On Wednesday, Dan Tarullo, a governor of the Federal Reserve and distinguished law school professor, dismissed breaking up big banks as “more a provocative idea than a proposal” and instead put almost all his eggs in the “creation by Congress of a special resolution procedure for systemically important financial firms”. He stressed: “We are hopeful that Congress will, in its legislative response to the crisis, include a resolution mechanism and an extension of regulation to all systemically important financial institutions” (full speech).
“There are those who claim that such proposals [involving breaking up the largest banks] are impractical. It is hard to see why. Existing prudential regulation makes distinctions between different types of banking activities when determining capital requirements. What does seem impractical, however, are the current arrangements. Anyone who proposed giving government guarantees to retail depositors and other creditors, and then suggested that such funding could be used to finance highly risky and speculative activities, would be thought rather unworldly. But that is where we now are.”
Tarullo’s speech actually framed today’s problem just right: “I would suggest … that the reform process cannot be judged a success unless it substantially reduces systemic risk generally and, in particular, the too-big-to-fail problem.” This is consistent with the tone of King’s remarks (even if less pointed than what Neal Barofsky said).
Tarullo also made some astute comments on how “too big to fail” emerged in its current specific form in the US and threatens us in a general form always.
“First, no matter what its general economic policy principles, a government faced with the possibility of a cascading financial crisis that could bring down its national economy tends to err on the side of intervention. Second, once a government has obviously extended the reach of its safety net, moral hazard problems are compounded, as market actors may expect similarly situated firms to be rescued in the future.” ….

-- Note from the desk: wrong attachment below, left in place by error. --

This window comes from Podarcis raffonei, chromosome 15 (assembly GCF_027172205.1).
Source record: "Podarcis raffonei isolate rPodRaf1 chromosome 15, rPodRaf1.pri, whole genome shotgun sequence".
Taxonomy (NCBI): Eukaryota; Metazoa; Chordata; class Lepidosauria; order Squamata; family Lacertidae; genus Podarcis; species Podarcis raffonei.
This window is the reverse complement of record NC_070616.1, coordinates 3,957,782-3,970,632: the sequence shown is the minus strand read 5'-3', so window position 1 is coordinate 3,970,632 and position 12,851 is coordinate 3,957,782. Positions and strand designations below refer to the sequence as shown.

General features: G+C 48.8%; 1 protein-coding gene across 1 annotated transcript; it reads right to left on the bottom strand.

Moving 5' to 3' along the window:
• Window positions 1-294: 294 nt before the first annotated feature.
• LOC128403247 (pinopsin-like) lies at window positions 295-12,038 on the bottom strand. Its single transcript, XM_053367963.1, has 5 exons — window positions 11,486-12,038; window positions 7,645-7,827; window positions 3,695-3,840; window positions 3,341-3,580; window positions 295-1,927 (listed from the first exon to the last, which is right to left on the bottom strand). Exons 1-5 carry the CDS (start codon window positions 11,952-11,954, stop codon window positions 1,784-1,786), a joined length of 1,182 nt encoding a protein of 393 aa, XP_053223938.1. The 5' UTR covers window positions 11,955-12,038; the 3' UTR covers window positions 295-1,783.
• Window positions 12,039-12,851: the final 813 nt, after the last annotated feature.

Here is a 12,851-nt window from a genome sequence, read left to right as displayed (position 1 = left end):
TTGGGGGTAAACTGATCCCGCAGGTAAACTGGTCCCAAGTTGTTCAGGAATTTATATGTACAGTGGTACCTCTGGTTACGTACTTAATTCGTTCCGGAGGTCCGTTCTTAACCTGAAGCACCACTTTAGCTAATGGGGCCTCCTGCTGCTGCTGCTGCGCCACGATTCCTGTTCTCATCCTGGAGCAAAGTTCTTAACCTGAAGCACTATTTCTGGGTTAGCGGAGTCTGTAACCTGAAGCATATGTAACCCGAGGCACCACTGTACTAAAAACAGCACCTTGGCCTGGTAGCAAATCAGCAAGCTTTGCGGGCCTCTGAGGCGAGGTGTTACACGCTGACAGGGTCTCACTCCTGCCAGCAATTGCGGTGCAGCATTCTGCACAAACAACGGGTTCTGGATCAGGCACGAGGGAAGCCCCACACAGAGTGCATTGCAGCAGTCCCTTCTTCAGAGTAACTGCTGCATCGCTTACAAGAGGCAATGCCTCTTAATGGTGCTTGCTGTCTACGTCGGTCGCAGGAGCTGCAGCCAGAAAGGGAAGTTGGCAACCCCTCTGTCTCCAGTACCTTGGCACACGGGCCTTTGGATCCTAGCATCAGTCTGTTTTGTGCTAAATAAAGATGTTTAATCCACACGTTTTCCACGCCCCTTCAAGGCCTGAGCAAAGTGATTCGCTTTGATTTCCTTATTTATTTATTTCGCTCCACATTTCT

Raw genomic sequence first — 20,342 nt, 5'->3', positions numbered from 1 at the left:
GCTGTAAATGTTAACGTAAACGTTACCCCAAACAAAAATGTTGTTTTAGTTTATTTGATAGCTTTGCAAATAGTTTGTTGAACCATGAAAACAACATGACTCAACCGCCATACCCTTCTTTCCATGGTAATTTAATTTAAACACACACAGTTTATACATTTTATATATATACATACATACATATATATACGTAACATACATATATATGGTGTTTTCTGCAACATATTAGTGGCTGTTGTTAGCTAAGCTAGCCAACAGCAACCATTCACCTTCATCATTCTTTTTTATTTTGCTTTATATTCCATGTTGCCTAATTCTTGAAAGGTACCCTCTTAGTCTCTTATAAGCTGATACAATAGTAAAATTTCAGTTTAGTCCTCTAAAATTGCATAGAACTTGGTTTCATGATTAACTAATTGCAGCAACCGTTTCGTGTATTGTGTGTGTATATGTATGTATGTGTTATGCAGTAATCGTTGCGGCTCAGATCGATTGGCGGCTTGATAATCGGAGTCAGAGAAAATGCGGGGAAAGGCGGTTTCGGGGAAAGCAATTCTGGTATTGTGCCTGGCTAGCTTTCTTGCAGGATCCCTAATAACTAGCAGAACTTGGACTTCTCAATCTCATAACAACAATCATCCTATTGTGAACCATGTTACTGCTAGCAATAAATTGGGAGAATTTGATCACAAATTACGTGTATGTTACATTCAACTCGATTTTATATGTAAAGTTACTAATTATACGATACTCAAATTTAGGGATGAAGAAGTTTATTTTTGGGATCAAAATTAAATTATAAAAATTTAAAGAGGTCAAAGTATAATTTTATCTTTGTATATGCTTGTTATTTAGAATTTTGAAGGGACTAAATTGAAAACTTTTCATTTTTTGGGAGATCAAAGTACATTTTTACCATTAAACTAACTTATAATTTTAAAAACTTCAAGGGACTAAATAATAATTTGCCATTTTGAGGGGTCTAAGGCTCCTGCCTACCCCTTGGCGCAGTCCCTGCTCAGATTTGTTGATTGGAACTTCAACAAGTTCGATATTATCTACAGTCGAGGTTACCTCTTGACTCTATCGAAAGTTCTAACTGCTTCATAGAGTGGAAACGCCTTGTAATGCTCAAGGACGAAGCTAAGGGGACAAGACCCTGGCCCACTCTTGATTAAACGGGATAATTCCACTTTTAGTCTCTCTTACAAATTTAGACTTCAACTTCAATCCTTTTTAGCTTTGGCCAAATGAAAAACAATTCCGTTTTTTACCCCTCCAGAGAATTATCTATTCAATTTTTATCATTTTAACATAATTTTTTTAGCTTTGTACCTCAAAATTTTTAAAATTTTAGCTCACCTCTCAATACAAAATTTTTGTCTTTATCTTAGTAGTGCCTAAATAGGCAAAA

“The fact that the largest financial firms will account for a significantly larger share of total industry assets after the crisis than they did before can only add to the
We continue to receive requests for updates to the "Best Stock Market Indicator", which used to be a regular guest post from John Carlucci. Here is an update of the "Carlucci" indicator along with a summary of John's explanation on how he uses it.
As John described it: "The $OEXA200R (the percentage of S&P 100 stocks above their 200 DMA) is a technical indicator available on StockCharts.com used to find the "sweet spot" time period in the market when you have the best chance of making money."
Several readers are still wondering why the odds-makers and pollsters got it wrong so badly.
If the odds-makers made money, they got it correct. If they lost money, they got it wrong. That is all there is to it. Odd-makers do not predict results. People betting money do. I have not seen any analysis that suggest the odds-makers lost money. It’s possible they did, but if so it was most likely due to a late voting surge.
The pollsters did blow it badly. I surmise pollsters looked at historical trends to judge a vote that happens once a century or so. Since the pollsters got it so wrong last time, they over compensated this time. ORB was particularly bad.
Surprise surprise. It turns out the online polls were far more accurate. In telephone polls, the poll...